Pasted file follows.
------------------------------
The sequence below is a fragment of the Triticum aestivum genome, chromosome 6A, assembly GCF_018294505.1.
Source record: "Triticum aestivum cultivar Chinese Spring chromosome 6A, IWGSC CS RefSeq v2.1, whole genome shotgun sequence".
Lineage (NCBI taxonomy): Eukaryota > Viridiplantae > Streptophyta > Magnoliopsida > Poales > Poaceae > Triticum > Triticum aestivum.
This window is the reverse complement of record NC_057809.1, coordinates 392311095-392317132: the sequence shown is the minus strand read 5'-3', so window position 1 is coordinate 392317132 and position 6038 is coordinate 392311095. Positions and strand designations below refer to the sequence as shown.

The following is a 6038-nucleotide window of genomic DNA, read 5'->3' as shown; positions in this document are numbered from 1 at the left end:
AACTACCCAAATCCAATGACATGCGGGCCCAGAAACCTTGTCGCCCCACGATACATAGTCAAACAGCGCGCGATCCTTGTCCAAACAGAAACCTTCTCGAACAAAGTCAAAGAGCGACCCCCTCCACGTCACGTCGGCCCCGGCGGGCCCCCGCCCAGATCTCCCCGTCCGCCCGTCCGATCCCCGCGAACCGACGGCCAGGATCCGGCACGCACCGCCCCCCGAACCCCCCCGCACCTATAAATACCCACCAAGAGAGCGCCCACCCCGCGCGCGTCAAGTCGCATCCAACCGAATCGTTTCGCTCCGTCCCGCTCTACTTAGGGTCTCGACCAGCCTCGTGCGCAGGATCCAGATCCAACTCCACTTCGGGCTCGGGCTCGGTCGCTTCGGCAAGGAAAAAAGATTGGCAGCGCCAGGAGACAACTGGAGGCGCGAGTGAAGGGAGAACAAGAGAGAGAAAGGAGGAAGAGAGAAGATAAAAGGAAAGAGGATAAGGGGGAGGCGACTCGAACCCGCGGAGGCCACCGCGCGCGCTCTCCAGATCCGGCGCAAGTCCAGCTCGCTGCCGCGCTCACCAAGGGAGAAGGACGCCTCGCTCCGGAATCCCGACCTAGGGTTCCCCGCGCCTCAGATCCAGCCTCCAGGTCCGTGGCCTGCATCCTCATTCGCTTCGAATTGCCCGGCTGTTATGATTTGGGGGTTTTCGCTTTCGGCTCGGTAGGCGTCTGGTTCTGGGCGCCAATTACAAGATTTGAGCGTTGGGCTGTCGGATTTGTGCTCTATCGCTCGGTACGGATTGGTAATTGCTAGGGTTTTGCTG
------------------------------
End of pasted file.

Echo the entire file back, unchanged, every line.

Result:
The sequence below is a fragment of the Triticum aestivum genome, chromosome 6A, assembly GCF_018294505.1.
Source record: "Triticum aestivum cultivar Chinese Spring chromosome 6A, IWGSC CS RefSeq v2.1, whole genome shotgun sequence".
Lineage (NCBI taxonomy): Eukaryota > Viridiplantae > Streptophyta > Magnoliopsida > Poales > Poaceae > Triticum > Triticum aestivum.
This window is the reverse complement of record NC_057809.1, coordinates 392311095-392317132: the sequence shown is the minus strand read 5'-3', so window position 1 is coordinate 392317132 and position 6038 is coordinate 392311095. Positions and strand designations below refer to the sequence as shown.

The following is a 6038-nucleotide window of genomic DNA, read 5'->3' as shown; positions in this document are numbered from 1 at the left end:
AACTACCCAAATCCAATGACATGCGGGCCCAGAAACCTTGTCGCCCCACGATACATAGTCAAACAGCGCGCGATCCTTGTCCAAACAGAAACCTTCTCGAACAAAGTCAAAGAGCGACCCCCTCCACGTCACGTCGGCCCCGGCGGGCCCCCGCCCAGATCTCCCCGTCCGCCCGTCCGATCCCCGCGAACCGACGGCCAGGATCCGGCACGCACCGCCCCCCGAACCCCCCCGCACCTATAAATACCCACCAAGAGAGCGCCCACCCCGCGCGCGTCAAGTCGCATCCAACCGAATCGTTTCGCTCCGTCCCGCTCTACTTAGGGTCTCGACCAGCCTCGTGCGCAGGATCCAGATCCAACTCCACTTCGGGCTCGGGCTCGGTCGCTTCGGCAAGGAAAAAAGATTGGCAGCGCCAGGAGACAACTGGAGGCGCGAGTGAAGGGAGAACAAGAGAGAGAAAGGAGGAAGAGAGAAGATAAAAGGAAAGAGGATAAGGGGGAGGCGACTCGAACCCGCGGAGGCCACCGCGCGCGCTCTCCAGATCCGGCGCAAGTCCAGCTCGCTGCCGCGCTCACCAAGGGAGAAGGACGCCTCGCTCCGGAATCCCGACCTAGGGTTCCCCGCGCCTCAGATCCAGCCTCCAGGTCCGTGGCCTGCATCCTCATTCGCTTCGAATTGCCCGGCTGTTATGATTTGGGGGTTTTCGCTTTCGGCTCGGTAGGCGTCTGGTTCTGGGCGCCAATTACAAGATTTGAGCGTTGGGCTGTCGGATTTGTGCTCTATCGCTCGGTACGGATTGGTAATTGCTAGGGTTTTGCTG